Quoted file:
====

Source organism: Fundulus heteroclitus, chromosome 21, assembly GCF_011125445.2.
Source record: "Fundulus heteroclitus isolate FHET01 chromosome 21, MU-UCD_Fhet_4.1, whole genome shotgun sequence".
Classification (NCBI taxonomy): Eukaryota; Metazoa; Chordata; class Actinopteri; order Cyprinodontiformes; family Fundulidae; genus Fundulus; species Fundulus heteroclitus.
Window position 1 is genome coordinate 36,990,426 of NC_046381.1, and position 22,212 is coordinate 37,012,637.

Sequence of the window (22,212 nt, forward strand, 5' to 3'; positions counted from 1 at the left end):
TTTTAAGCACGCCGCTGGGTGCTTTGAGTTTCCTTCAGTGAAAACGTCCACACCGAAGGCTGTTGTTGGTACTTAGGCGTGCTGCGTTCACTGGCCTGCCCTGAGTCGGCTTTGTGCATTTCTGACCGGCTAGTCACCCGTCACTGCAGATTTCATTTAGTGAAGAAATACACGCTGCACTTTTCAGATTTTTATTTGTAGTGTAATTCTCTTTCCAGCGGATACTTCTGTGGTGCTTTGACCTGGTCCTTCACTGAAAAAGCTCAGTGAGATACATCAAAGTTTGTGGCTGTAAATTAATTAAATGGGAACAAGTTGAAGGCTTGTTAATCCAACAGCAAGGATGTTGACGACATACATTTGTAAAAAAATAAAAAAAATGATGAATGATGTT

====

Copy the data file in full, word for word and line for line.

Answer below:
Source organism: Fundulus heteroclitus, chromosome 21, assembly GCF_011125445.2.
Source record: "Fundulus heteroclitus isolate FHET01 chromosome 21, MU-UCD_Fhet_4.1, whole genome shotgun sequence".
Classification (NCBI taxonomy): Eukaryota; Metazoa; Chordata; class Actinopteri; order Cyprinodontiformes; family Fundulidae; genus Fundulus; species Fundulus heteroclitus.
Window position 1 is genome coordinate 36,990,426 of NC_046381.1, and position 22,212 is coordinate 37,012,637.

Sequence of the window (22,212 nt, forward strand, 5' to 3'; positions counted from 1 at the left end):
TTTTAAGCACGCCGCTGGGTGCTTTGAGTTTCCTTCAGTGAAAACGTCCACACCGAAGGCTGTTGTTGGTACTTAGGCGTGCTGCGTTCACTGGCCTGCCCTGAGTCGGCTTTGTGCATTTCTGACCGGCTAGTCACCCGTCACTGCAGATTTCATTTAGTGAAGAAATACACGCTGCACTTTTCAGATTTTTATTTGTAGTGTAATTCTCTTTCCAGCGGATACTTCTGTGGTGCTTTGACCTGGTCCTTCACTGAAAAAGCTCAGTGAGATACATCAAAGTTTGTGGCTGTAAATTAATTAAATGGGAACAAGTTGAAGGCTTGTTAATCCAACAGCAAGGATGTTGACGACATACATTTGTAAAAAAATAAAAAAAATGATGAATGATGTT